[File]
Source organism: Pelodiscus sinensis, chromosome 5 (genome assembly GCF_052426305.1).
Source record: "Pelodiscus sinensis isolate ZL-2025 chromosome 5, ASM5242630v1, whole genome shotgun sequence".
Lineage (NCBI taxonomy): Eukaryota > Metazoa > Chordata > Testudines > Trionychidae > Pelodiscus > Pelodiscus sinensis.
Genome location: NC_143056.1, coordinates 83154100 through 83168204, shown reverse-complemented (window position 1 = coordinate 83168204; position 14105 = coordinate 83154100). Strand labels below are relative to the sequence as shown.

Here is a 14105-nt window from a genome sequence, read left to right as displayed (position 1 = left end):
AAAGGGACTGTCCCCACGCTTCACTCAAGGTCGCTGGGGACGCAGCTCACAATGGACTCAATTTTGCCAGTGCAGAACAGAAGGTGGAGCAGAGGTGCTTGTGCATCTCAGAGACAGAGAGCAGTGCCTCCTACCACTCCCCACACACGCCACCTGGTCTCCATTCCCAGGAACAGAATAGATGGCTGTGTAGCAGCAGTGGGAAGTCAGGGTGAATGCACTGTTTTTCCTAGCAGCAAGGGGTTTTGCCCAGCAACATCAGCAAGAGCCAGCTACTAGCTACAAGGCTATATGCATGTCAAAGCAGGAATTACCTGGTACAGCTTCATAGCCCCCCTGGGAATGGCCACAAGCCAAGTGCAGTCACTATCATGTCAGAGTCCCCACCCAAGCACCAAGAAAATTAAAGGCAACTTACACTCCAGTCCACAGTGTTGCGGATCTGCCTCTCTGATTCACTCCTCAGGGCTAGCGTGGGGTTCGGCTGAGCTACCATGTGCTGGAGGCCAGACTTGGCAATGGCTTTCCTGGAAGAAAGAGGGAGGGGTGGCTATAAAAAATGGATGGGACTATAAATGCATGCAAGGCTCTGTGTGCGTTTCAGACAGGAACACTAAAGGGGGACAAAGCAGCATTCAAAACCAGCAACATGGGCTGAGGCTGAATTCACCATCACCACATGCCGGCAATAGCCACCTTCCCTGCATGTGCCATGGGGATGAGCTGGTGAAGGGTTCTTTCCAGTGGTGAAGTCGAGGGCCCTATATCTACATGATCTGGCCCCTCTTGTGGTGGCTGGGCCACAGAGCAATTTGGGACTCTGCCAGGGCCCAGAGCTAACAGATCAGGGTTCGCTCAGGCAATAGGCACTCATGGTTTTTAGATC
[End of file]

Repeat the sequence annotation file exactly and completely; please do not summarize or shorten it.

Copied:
Source organism: Pelodiscus sinensis, chromosome 5 (genome assembly GCF_052426305.1).
Source record: "Pelodiscus sinensis isolate ZL-2025 chromosome 5, ASM5242630v1, whole genome shotgun sequence".
Lineage (NCBI taxonomy): Eukaryota > Metazoa > Chordata > Testudines > Trionychidae > Pelodiscus > Pelodiscus sinensis.
Genome location: NC_143056.1, coordinates 83154100 through 83168204, shown reverse-complemented (window position 1 = coordinate 83168204; position 14105 = coordinate 83154100). Strand labels below are relative to the sequence as shown.

Here is a 14105-nt window from a genome sequence, read left to right as displayed (position 1 = left end):
AAAGGGACTGTCCCCACGCTTCACTCAAGGTCGCTGGGGACGCAGCTCACAATGGACTCAATTTTGCCAGTGCAGAACAGAAGGTGGAGCAGAGGTGCTTGTGCATCTCAGAGACAGAGAGCAGTGCCTCCTACCACTCCCCACACACGCCACCTGGTCTCCATTCCCAGGAACAGAATAGATGGCTGTGTAGCAGCAGTGGGAAGTCAGGGTGAATGCACTGTTTTTCCTAGCAGCAAGGGGTTTTGCCCAGCAACATCAGCAAGAGCCAGCTACTAGCTACAAGGCTATATGCATGTCAAAGCAGGAATTACCTGGTACAGCTTCATAGCCCCCCTGGGAATGGCCACAAGCCAAGTGCAGTCACTATCATGTCAGAGTCCCCACCCAAGCACCAAGAAAATTAAAGGCAACTTACACTCCAGTCCACAGTGTTGCGGATCTGCCTCTCTGATTCACTCCTCAGGGCTAGCGTGGGGTTCGGCTGAGCTACCATGTGCTGGAGGCCAGACTTGGCAATGGCTTTCCTGGAAGAAAGAGGGAGGGGTGGCTATAAAAAATGGATGGGACTATAAATGCATGCAAGGCTCTGTGTGCGTTTCAGACAGGAACACTAAAGGGGGACAAAGCAGCATTCAAAACCAGCAACATGGGCTGAGGCTGAATTCACCATCACCACATGCCGGCAATAGCCACCTTCCCTGCATGTGCCATGGGGATGAGCTGGTGAAGGGTTCTTTCCAGTGGTGAAGTCGAGGGCCCTATATCTACATGATCTGGCCCCTCTTGTGGTGGCTGGGCCACAGAGCAATTTGGGACTCTGCCAGGGCCCAGAGCTAACAGATCAGGGTTCGCTCAGGCAATAGGCACTCATGGTTTTTAGATC